From the onset, I identified with Rosie Schaap. In the introduction to “Drinking with Men”, she quotes from a 1936 book by Vogue editor Marjorie Hillis, “We don’t advise [going alone into a bar]. If you must have your drink, you can have it in a lounge or restaurant, where you won’t look forlorn or conspicuous.” I have a few problems with this: 1.) How is sitting alone in a restaurant less pathetic than sitting alone in a bar? and 2.) I find it sad that almost 80 years later, this same rule applies. In general, it’s acceptable for men to stop by the bar on the way home from work, but if a woman is at the bar by herself people assume something’s wrong with her or she was stood up.
“Drinking with Men” is a memoir told through Schaap’s time at 11 different bars. Schaap describes herself as a “serial monogamist” when it comes to drinking establishments, basically living at one until one day it loses its charm and she moves on to another. We follow Schaap from trading tarot readings for underage beers on a commuter train to living as a foreign exchange student in Dublin to a new life she found in New York after 9/11. While discussing the disasters that were her academic career and marriage, she somehow manages to stay superficial. But by the end of the book, I felt like I knew her. Each vignette shows a different side of her personality. In the commuter train it was freedom, in her 20s she desperately wanted to be viewed as an adult, and at The Fish Bar in New York she found comfort in her adopted family at her time of need.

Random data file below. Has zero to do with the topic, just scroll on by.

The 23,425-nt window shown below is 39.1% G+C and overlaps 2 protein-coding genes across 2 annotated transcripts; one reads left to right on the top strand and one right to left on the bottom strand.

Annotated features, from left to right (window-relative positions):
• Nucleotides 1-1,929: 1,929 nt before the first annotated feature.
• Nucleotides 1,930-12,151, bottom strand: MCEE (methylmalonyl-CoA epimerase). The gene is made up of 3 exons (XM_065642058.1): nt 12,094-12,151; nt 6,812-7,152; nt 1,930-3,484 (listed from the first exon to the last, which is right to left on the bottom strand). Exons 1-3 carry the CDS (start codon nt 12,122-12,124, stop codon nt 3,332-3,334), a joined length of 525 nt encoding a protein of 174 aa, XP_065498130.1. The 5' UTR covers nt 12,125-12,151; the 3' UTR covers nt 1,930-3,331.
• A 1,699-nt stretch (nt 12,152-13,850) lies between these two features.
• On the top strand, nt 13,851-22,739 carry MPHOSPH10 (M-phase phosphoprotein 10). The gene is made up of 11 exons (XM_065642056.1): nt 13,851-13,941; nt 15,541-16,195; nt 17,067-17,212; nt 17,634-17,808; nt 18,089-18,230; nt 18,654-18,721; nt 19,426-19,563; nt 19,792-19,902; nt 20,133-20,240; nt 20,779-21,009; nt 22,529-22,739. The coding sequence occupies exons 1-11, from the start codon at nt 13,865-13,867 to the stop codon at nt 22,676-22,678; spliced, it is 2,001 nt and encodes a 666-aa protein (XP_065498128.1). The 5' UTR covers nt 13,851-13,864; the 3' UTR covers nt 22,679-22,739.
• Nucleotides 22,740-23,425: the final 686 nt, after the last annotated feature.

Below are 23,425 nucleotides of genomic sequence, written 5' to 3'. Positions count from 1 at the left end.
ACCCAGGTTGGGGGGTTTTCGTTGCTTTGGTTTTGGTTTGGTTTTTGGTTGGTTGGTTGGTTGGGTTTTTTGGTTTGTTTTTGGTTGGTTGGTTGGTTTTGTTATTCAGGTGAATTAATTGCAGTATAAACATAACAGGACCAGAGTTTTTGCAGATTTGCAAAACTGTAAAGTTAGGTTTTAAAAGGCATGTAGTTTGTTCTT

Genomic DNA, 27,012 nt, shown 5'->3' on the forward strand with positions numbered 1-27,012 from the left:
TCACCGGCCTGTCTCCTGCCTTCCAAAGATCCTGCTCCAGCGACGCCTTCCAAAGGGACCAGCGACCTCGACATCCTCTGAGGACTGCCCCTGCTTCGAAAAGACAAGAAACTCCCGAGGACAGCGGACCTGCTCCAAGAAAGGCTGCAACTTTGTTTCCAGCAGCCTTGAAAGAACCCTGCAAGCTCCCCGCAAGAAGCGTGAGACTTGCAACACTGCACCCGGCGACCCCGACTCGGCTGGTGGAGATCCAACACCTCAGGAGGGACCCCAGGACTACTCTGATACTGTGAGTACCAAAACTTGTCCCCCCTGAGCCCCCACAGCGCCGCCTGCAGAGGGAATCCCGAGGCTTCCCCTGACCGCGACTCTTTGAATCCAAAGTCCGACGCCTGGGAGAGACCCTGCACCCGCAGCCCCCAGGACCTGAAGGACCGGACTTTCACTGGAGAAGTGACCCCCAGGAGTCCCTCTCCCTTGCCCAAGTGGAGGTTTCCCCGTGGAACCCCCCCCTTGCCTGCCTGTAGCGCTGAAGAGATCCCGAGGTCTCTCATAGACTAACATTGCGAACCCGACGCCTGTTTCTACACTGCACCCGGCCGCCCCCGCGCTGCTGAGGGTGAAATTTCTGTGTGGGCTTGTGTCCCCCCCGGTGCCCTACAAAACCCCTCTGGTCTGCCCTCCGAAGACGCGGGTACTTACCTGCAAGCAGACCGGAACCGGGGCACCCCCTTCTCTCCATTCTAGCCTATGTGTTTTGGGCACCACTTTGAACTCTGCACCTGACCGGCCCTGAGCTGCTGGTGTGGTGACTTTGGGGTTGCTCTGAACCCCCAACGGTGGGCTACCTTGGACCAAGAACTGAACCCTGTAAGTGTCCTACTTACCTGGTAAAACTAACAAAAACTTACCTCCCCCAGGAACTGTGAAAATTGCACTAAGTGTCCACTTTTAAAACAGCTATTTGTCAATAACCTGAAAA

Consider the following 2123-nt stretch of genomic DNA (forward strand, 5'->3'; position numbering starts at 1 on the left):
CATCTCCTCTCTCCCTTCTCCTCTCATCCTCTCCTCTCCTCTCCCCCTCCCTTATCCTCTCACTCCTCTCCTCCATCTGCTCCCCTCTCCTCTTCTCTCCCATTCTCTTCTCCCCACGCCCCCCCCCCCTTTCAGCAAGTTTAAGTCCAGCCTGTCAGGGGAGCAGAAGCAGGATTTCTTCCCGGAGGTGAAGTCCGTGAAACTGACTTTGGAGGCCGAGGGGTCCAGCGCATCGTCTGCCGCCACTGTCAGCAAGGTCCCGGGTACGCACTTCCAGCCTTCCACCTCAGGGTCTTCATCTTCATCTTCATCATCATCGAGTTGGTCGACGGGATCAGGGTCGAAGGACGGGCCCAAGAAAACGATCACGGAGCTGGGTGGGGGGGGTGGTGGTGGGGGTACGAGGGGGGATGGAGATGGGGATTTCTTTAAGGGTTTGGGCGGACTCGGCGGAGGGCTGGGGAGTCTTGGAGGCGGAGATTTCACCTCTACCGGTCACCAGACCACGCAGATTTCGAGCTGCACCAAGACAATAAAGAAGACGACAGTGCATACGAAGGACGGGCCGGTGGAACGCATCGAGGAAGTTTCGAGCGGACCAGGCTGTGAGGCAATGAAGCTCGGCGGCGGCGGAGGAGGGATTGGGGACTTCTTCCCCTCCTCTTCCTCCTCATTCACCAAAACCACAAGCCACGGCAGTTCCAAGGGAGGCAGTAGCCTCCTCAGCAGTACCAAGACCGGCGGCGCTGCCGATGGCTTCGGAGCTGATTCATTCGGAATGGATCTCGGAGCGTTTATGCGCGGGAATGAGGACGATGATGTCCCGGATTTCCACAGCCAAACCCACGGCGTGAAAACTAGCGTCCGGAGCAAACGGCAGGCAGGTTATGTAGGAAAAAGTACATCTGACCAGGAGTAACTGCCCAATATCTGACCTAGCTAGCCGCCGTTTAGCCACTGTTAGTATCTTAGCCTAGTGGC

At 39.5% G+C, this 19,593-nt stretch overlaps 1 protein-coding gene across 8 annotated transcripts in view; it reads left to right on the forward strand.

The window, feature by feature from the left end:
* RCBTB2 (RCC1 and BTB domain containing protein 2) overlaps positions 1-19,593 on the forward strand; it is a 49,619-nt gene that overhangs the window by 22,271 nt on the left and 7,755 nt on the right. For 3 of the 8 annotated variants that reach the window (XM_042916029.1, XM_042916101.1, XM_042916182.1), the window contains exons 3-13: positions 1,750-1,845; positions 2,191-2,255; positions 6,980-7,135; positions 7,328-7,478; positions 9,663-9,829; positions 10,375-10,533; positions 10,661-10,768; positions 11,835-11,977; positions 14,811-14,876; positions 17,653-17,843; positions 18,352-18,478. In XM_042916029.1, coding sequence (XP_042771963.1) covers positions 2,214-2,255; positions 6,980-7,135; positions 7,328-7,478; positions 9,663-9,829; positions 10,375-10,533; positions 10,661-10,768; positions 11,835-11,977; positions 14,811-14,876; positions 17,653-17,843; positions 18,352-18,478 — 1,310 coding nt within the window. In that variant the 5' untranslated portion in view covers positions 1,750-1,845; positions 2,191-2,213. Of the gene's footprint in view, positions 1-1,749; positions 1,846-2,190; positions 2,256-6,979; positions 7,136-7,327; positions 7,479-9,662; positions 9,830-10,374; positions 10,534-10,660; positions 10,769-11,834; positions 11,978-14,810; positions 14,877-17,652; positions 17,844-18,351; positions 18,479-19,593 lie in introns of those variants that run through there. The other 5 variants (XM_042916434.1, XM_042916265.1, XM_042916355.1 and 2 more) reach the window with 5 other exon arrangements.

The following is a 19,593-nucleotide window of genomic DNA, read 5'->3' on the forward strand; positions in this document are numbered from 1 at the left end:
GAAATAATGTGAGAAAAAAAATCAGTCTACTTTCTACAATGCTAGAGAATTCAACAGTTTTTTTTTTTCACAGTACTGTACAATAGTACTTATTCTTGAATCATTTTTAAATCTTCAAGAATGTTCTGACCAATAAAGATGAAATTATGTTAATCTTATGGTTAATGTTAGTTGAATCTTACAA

“You can drink anywhere…but a good bar? It’s more than a place to have a few pints or shots or cocktails. It is much more than the sum of its bottles and bar stools, its glassware and taps and neon beer signs, It’s more like a community center, for people – men and women – who happen to drink.” (pg. 7)
Someday I hope to find a place in Fargo where I can feel like I belong. A bar that’s not too big, too noisy, or too bright – someplace I can take my book and have a drink. Cheers!